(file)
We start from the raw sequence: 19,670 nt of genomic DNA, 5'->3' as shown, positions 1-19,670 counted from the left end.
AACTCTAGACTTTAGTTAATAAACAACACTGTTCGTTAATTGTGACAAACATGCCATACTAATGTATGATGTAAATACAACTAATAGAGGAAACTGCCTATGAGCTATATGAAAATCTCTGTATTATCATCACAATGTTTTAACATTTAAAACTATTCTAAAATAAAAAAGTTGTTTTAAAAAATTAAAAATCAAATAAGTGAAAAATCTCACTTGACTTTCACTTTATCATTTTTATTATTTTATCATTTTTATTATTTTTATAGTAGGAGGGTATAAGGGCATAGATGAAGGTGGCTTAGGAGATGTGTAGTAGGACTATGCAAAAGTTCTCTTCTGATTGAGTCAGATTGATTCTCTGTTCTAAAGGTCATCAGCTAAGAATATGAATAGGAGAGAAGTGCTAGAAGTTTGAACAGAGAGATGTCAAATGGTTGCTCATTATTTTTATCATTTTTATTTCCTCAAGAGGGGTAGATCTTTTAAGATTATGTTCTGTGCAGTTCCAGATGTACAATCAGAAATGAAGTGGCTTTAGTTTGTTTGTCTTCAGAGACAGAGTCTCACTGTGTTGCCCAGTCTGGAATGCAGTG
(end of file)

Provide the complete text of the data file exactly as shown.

We start from the raw sequence: 19,670 nt of genomic DNA, 5'->3' as shown, positions 1-19,670 counted from the left end.
AACTCTAGACTTTAGTTAATAAACAACACTGTTCGTTAATTGTGACAAACATGCCATACTAATGTATGATGTAAATACAACTAATAGAGGAAACTGCCTATGAGCTATATGAAAATCTCTGTATTATCATCACAATGTTTTAACATTTAAAACTATTCTAAAATAAAAAAGTTGTTTTAAAAAATTAAAAATCAAATAAGTGAAAAATCTCACTTGACTTTCACTTTATCATTTTTATTATTTTATCATTTTTATTATTTTTATAGTAGGAGGGTATAAGGGCATAGATGAAGGTGGCTTAGGAGATGTGTAGTAGGACTATGCAAAAGTTCTCTTCTGATTGAGTCAGATTGATTCTCTGTTCTAAAGGTCATCAGCTAAGAATATGAATAGGAGAGAAGTGCTAGAAGTTTGAACAGAGAGATGTCAAATGGTTGCTCATTATTTTTATCATTTTTATTTCCTCAAGAGGGGTAGATCTTTTAAGATTATGTTCTGTGCAGTTCCAGATGTACAATCAGAAATGAAGTGGCTTTAGTTTGTTTGTCTTCAGAGACAGAGTCTCACTGTGTTGCCCAGTCTGGAATGCAGTG